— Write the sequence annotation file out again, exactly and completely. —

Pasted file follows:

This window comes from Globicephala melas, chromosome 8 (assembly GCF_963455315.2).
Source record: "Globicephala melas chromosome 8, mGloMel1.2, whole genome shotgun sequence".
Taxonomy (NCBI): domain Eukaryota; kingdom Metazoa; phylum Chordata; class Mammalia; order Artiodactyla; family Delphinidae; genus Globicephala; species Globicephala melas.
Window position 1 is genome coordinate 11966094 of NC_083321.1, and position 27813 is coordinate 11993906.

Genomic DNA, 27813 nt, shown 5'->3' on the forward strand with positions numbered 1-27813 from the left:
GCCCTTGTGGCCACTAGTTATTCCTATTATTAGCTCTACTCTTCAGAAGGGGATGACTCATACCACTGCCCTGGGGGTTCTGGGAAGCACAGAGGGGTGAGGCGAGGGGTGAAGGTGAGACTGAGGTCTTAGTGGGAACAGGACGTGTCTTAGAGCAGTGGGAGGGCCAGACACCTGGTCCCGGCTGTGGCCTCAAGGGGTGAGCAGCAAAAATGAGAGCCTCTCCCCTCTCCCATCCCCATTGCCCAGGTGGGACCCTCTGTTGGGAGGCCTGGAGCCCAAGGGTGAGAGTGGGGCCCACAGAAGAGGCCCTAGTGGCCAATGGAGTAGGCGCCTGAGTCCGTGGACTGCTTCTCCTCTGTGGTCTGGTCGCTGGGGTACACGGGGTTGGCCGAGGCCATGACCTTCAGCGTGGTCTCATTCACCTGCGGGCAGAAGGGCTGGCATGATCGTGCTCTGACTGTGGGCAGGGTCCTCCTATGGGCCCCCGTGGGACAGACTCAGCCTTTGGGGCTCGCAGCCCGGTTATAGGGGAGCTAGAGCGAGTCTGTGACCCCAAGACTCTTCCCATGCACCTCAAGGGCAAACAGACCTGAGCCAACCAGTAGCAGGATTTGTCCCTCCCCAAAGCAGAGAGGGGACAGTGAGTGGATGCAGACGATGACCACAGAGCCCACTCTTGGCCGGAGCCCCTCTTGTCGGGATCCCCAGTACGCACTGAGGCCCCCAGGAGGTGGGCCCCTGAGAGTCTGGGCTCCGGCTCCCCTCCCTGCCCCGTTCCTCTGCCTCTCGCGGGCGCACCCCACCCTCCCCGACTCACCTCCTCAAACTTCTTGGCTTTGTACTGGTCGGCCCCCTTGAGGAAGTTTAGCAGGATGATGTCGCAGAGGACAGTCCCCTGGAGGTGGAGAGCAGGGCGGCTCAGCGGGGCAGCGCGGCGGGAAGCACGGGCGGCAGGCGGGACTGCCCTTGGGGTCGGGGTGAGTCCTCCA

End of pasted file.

This window comes from Globicephala melas, chromosome 8 (assembly GCF_963455315.2).
Source record: "Globicephala melas chromosome 8, mGloMel1.2, whole genome shotgun sequence".
Taxonomy (NCBI): domain Eukaryota; kingdom Metazoa; phylum Chordata; class Mammalia; order Artiodactyla; family Delphinidae; genus Globicephala; species Globicephala melas.
Window position 1 is genome coordinate 11966094 of NC_083321.1, and position 27813 is coordinate 11993906.

Genomic DNA, 27813 nt, shown 5'->3' on the forward strand with positions numbered 1-27813 from the left:
GCCCTTGTGGCCACTAGTTATTCCTATTATTAGCTCTACTCTTCAGAAGGGGATGACTCATACCACTGCCCTGGGGGTTCTGGGAAGCACAGAGGGGTGAGGCGAGGGGTGAAGGTGAGACTGAGGTCTTAGTGGGAACAGGACGTGTCTTAGAGCAGTGGGAGGGCCAGACACCTGGTCCCGGCTGTGGCCTCAAGGGGTGAGCAGCAAAAATGAGAGCCTCTCCCCTCTCCCATCCCCATTGCCCAGGTGGGACCCTCTGTTGGGAGGCCTGGAGCCCAAGGGTGAGAGTGGGGCCCACAGAAGAGGCCCTAGTGGCCAATGGAGTAGGCGCCTGAGTCCGTGGACTGCTTCTCCTCTGTGGTCTGGTCGCTGGGGTACACGGGGTTGGCCGAGGCCATGACCTTCAGCGTGGTCTCATTCACCTGCGGGCAGAAGGGCTGGCATGATCGTGCTCTGACTGTGGGCAGGGTCCTCCTATGGGCCCCCGTGGGACAGACTCAGCCTTTGGGGCTCGCAGCCCGGTTATAGGGGAGCTAGAGCGAGTCTGTGACCCCAAGACTCTTCCCATGCACCTCAAGGGCAAACAGACCTGAGCCAACCAGTAGCAGGATTTGTCCCTCCCCAAAGCAGAGAGGGGACAGTGAGTGGATGCAGACGATGACCACAGAGCCCACTCTTGGCCGGAGCCCCTCTTGTCGGGATCCCCAGTACGCACTGAGGCCCCCAGGAGGTGGGCCCCTGAGAGTCTGGGCTCCGGCTCCCCTCCCTGCCCCGTTCCTCTGCCTCTCGCGGGCGCACCCCACCCTCCCCGACTCACCTCCTCAAACTTCTTGGCTTTGTACTGGTCGGCCCCCTTGAGGAAGTTTAGCAGGATGATGTCGCAGAGGACAGTCCCCTGGAGGTGGAGAGCAGGGCGGCTCAGCGGGGCAGCGCGGCGGGAAGCACGGGCGGCAGGCGGGACTGCCCTTGGGGTCGGGGTGAGTCCTCCA